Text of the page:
- Worker’s compensation: Provides compensation to employees injured on the job.
- Property: Covers your physical space, whether it is a cart, storefront, or office.
- Commercial auto: Protection for your company-owned vehicle.
- Professional liability: Protects against claims from a client who says they suffered a loss due to an error or omission in your work.
- Business owner’s policy (BOP): This is an insurance plan that acts as an all-in-one insurance policy, a combination of any of the above insurance types.
Step 11: Prepare to Launch
As opening day nears, prepare for launch by reviewing and improving some key elements of your business.
Essential software and tools
Being an entrepreneur often means wearing many hats, from marketing to sales to accounting, which can be overwhelming. Fortunately, many websites and digital tools are available to help simplify many business tasks.
You may want to use industry-specific software such as Reprtoir, AMPsuite, and SoundCloud to manage files of tracks and videos, share playlists, make royalty accounting easier, find new artists, and more.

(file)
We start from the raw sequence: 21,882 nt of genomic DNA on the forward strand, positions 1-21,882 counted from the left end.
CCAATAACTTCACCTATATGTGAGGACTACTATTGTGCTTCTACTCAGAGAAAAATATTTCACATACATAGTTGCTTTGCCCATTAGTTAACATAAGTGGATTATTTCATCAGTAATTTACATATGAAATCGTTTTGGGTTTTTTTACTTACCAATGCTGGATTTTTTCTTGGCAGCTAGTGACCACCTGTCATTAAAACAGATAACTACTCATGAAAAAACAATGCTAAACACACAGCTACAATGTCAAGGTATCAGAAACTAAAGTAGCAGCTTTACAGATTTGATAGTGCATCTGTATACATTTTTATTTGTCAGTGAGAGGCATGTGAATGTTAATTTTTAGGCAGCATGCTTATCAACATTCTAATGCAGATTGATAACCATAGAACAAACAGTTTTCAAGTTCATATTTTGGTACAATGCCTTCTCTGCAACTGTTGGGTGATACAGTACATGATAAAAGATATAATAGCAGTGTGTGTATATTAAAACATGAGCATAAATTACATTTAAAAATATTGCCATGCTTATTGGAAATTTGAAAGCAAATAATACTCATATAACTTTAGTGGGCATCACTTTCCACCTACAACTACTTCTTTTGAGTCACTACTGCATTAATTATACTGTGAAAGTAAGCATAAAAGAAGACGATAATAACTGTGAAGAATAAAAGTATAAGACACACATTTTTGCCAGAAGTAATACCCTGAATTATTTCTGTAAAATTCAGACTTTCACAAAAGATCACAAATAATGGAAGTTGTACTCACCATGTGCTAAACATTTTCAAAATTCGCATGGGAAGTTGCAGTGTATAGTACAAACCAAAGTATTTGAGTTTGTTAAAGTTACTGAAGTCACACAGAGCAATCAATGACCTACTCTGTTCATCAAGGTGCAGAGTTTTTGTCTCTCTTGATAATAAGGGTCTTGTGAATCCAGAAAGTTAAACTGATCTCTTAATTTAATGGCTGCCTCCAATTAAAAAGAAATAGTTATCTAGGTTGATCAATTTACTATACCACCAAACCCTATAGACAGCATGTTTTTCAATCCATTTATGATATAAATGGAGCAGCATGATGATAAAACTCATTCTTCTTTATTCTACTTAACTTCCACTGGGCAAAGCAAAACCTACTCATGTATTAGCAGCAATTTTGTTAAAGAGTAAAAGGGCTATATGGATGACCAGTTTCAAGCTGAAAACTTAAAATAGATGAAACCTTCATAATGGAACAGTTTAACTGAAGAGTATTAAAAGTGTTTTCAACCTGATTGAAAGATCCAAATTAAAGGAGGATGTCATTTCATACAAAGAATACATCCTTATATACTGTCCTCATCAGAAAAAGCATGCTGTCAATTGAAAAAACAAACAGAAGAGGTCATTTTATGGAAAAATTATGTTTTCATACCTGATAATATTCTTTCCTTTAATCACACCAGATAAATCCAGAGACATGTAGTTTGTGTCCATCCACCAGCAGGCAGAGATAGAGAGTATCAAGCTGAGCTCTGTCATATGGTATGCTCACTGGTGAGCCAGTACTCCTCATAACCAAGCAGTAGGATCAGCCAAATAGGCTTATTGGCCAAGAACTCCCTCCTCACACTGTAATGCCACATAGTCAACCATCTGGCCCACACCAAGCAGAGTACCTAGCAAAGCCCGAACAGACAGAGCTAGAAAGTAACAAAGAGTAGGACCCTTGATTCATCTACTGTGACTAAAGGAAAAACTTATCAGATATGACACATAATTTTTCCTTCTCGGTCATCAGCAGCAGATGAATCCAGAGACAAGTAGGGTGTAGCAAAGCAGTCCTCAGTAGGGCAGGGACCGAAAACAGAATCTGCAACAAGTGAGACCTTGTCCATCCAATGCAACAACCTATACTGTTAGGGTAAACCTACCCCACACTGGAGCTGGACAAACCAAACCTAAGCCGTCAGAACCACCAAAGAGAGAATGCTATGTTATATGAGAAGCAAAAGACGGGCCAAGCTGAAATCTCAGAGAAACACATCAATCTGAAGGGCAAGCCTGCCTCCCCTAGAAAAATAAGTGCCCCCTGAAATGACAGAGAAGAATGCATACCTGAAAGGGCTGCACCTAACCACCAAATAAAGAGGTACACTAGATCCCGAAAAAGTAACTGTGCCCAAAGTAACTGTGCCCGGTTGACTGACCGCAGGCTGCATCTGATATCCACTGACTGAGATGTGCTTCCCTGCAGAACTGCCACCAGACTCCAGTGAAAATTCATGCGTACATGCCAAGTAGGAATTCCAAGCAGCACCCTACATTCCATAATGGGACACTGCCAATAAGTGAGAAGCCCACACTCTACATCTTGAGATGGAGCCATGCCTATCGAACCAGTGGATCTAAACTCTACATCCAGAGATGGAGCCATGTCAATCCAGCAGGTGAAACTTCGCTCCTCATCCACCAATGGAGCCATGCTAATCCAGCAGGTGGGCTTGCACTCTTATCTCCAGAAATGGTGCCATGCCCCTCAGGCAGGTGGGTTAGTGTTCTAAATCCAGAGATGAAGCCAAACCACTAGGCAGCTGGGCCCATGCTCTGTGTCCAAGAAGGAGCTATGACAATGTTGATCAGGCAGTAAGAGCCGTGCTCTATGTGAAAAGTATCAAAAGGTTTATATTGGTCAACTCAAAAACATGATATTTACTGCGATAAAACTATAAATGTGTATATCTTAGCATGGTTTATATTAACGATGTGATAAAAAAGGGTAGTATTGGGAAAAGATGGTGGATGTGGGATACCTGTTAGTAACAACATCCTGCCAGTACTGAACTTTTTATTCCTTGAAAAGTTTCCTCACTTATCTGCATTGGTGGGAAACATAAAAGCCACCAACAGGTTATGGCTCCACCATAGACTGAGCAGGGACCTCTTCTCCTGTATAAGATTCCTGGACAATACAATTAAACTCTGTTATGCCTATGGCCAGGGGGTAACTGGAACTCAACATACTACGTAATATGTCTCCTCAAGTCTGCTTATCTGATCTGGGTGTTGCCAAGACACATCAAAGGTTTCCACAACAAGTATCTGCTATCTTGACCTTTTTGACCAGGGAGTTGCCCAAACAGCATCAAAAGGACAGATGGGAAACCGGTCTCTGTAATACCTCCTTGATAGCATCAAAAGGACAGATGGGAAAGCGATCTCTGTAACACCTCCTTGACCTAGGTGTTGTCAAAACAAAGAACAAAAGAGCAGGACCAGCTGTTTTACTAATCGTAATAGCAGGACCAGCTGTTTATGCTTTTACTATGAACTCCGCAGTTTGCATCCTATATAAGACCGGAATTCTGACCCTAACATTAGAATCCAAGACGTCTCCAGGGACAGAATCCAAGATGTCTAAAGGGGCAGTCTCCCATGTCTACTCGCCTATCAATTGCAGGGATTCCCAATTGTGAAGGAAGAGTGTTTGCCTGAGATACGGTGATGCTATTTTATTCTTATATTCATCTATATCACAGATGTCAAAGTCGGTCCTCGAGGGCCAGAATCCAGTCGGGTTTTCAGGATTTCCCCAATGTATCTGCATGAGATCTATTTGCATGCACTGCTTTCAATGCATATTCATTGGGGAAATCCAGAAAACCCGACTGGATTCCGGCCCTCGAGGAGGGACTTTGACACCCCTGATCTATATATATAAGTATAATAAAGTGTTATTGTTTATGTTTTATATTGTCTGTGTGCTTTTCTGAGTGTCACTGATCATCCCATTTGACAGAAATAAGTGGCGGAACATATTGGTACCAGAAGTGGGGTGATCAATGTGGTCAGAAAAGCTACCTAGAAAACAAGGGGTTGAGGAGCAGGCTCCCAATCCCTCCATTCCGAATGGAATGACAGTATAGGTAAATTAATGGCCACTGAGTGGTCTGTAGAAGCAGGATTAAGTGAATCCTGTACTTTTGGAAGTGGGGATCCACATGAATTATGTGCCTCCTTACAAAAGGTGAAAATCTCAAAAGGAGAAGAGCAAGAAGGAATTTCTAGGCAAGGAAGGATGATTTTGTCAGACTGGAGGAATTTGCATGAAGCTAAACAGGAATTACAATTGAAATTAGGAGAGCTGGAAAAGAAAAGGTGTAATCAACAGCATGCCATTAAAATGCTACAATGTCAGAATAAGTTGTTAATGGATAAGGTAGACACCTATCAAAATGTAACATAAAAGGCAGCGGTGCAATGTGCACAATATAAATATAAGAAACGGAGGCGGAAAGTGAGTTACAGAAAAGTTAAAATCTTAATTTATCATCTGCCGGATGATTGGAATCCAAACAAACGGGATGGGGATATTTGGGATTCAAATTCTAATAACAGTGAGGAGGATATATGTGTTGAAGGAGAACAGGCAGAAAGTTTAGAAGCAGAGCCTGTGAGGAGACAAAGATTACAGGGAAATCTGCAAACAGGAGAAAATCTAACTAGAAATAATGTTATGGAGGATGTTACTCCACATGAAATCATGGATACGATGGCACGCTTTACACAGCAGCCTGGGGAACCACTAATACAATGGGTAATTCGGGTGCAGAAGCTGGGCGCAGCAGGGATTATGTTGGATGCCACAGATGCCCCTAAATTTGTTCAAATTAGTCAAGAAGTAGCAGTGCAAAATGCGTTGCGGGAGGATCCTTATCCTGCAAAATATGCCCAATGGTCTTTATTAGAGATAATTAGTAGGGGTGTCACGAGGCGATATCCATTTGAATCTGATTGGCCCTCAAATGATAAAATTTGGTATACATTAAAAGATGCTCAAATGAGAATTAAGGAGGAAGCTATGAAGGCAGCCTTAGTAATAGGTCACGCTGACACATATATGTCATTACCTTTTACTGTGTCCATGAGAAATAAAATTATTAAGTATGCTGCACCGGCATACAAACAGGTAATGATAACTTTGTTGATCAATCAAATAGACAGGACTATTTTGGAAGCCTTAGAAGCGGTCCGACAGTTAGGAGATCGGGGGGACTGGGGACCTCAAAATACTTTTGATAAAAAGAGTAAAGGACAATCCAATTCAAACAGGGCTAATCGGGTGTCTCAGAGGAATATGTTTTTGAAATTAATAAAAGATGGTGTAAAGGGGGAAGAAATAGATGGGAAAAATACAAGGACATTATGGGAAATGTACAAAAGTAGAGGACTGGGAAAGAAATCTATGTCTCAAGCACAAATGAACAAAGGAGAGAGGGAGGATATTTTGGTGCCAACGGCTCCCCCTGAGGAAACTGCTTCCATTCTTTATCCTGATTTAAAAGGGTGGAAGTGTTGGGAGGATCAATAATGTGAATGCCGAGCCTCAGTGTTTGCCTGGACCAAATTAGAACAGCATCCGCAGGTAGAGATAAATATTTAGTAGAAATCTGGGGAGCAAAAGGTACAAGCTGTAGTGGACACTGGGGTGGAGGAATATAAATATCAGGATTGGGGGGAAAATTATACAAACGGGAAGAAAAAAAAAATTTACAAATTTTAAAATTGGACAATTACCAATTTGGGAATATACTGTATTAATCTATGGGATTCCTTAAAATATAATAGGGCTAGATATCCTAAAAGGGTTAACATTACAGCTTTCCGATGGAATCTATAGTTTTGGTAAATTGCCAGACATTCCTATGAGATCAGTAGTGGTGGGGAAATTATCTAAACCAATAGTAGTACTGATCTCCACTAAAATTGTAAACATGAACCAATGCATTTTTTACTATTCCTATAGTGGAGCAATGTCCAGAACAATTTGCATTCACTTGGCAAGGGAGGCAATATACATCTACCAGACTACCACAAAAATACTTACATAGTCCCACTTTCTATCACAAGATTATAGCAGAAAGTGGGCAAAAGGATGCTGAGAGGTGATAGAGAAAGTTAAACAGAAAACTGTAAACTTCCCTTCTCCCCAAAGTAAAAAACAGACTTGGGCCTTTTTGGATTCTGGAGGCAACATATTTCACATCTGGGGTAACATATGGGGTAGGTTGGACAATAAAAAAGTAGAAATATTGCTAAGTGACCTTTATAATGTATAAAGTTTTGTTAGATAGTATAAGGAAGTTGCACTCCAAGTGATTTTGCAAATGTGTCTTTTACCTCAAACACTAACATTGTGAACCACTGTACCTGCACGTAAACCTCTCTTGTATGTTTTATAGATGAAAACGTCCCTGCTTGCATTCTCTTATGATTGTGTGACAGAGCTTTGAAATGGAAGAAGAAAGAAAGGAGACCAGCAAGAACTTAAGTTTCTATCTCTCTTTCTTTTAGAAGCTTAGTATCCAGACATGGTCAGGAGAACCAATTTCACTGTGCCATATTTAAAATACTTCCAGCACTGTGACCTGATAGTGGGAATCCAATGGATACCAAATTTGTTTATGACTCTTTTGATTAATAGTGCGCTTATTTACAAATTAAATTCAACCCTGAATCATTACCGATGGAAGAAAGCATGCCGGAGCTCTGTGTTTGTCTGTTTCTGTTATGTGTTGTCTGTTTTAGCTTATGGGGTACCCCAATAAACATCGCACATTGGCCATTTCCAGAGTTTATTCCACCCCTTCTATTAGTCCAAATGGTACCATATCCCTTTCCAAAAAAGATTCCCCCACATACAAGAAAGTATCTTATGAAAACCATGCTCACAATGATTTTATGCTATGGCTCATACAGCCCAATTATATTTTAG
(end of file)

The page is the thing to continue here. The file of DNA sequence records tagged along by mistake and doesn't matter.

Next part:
- Popular web-based accounting programs for smaller businesses include Quickbooks, Freshbooks, and Xero.
- If you are unfamiliar with basic accounting, you may want to hire a professional, especially as you begin. The consequences for filing incorrect tax documents can be harsh, so accuracy is crucial.
Some of your business will come from online visitors, but you should still invest in digital marketing! Getting the word out is especially important for new businesses, as it’ll boost customer and brand awareness.
Once your website is up and running, link it to your social media accounts and vice versa. Social media is a great tool for promoting your business because you can create engaging posts that advertise your products:
- Facebook: Great platform for paid advertising, allows you to target specific demographics, like men under age 50 in the Cleveland area.
- Instagram: Same benefits as Facebook but with different target audiences.